Live, vibrant, flexible supply chain wanted for Future Subs

Businesses interested in being involved in the supply chain for the Future Submarine project have been told they have an obligation to produce equipment that will ‘take 55 men and women into a hostile environment and bring them back alive’.

Speaking to an industry briefing in Adelaide in May, Naval Group Australia’s Special Advisor to the Chairman, Brent Clark, explained the long lead-in times and qualifying period for the supply chain, saying ‘you may think 2022 is a long way away, but it is not’.

He said the time to get involved was now, adding that each submarine would be made up of around 1 million components, all of which needed to be rigorously tested.

About 100 suppliers at the briefing, held to coincide with the APEAA Conference were told the Future Submarine project was “a great program to be involved with” and that Naval Group was looking for long-term partner relationships.

‘We are interested in creating an enduring supply chain,’ Mr Clark said, adding that the project would begin with the construction of a shipyard before moving on to the submarines themselves.

Mr Clark dispelled the myth that Naval Group would be taking the project overseas saying that all 12 submarines would be built in Australia by an Australian workforce, using Australian suppliers where possible.

‘This is a national program and we are open to suppliers coming from all states,’ he said.

‘The government has made it clear to us that we are to establish an Australian sovereign supply chain and to maximise the involvement of Australian industry without unduly compromising capability, schedule and cost.’

Naval Group is working with the Department of Defence “hand-in-glove” and has an obligation to keep the department informed of supply chain issues.

‘There is very little on these subs that can’t be done in Australia, but we need to determine local capability,’ Mr Clark said.

If a local supplier does not exist, Naval Group is obligated to highlight the issue through a business case to the Department of Defence, which will then decide on a cost-benefit basis whether to establish a new supplier here, or source from overseas.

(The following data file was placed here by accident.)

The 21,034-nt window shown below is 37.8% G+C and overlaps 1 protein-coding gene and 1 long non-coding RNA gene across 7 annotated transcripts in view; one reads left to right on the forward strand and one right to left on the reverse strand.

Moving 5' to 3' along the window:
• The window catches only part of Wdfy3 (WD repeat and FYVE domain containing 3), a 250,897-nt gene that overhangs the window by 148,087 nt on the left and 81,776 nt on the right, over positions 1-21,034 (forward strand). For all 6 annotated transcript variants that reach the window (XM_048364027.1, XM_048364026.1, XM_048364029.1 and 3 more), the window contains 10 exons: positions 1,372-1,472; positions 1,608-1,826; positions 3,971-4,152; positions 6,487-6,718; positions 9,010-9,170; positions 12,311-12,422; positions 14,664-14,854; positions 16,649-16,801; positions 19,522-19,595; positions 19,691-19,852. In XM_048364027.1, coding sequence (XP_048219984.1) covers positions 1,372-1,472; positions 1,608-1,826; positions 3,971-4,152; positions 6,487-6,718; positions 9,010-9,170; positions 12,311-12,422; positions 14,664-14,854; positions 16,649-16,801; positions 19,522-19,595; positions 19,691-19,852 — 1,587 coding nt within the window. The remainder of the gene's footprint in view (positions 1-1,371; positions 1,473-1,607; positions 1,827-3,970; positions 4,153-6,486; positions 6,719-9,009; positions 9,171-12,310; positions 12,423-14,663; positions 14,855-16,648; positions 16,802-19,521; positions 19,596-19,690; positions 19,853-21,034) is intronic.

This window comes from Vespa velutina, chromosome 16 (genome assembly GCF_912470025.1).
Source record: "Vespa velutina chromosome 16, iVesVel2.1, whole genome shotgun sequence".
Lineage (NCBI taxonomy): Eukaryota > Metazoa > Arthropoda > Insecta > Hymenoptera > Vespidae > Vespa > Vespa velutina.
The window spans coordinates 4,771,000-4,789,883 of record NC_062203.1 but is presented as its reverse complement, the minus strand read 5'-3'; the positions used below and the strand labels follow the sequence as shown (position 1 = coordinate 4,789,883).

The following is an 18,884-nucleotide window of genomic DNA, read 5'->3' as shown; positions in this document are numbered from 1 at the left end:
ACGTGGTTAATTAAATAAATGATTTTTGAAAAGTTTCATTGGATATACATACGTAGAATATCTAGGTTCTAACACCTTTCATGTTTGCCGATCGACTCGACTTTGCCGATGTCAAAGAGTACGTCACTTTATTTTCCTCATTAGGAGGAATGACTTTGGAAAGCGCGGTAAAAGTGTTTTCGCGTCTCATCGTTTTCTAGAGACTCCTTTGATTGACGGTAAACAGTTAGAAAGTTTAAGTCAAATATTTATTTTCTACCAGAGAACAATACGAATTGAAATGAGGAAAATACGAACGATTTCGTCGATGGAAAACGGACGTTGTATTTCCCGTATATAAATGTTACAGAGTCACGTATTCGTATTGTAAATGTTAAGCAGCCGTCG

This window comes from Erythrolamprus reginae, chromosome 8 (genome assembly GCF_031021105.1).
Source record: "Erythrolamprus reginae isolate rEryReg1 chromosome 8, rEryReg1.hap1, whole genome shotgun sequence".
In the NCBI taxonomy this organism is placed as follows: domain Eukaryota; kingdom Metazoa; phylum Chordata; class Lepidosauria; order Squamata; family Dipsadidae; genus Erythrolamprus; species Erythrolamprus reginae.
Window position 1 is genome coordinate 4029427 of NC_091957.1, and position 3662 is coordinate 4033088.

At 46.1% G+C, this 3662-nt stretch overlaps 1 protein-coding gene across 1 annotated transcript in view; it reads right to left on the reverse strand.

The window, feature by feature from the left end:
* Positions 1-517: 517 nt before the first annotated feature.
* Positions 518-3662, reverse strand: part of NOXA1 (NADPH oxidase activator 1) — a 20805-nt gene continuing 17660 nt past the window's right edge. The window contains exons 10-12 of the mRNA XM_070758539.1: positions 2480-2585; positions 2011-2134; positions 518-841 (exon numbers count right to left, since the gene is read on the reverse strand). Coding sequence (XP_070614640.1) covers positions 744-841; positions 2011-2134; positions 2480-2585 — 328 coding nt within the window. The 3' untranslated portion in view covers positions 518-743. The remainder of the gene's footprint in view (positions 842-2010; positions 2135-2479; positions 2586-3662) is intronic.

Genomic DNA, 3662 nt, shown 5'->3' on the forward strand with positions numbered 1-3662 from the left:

‘The French Government and Naval Group have committed to a knowledge transfer, and this is something the French Government has never done before. They would only do it for an ally like Australia.’

The Future Submarine project is forecast to create more than 2,800 jobs, 1,100 directly and 1,700 in the supply chain. It’s a long-term program of works - today’s seven year old will be 43 years of age by the time the last submarine comes off the production line.

‘I urge you to get involved from the start,’ Mr Clark said, explaining that for every one of those 1 million components, Naval Group needs to go through a robust qualifying process.

Naval Group’s Head of Procurement, Shane Bewry, echoed Mr Clark’s sentiments saying the procurement process would take a number of years due to the challenge of unique technology and detailed specifications.

There would also be some necessary secrecy about parts of the project.

Mr Bewry told the audience that the only way they could get involved was through registering on the project page on ICN Gateway.

‘Anything that can go public, will be put on ICN Gateway,’ he said. ‘We want a live, vibrant and flexible supply chain. Register via ICN and we will find you.’

Given the long lead-in and qualifying times, Naval Group also expects to engage more than one supplier for each piece of equipment.

As of 3 May 2018, Naval Group had engaged with 813 unique companies had registered their interest on the Gateway.

For more information, or to register an expression of interest, go to the Future Submarine project page on ICN Gateway.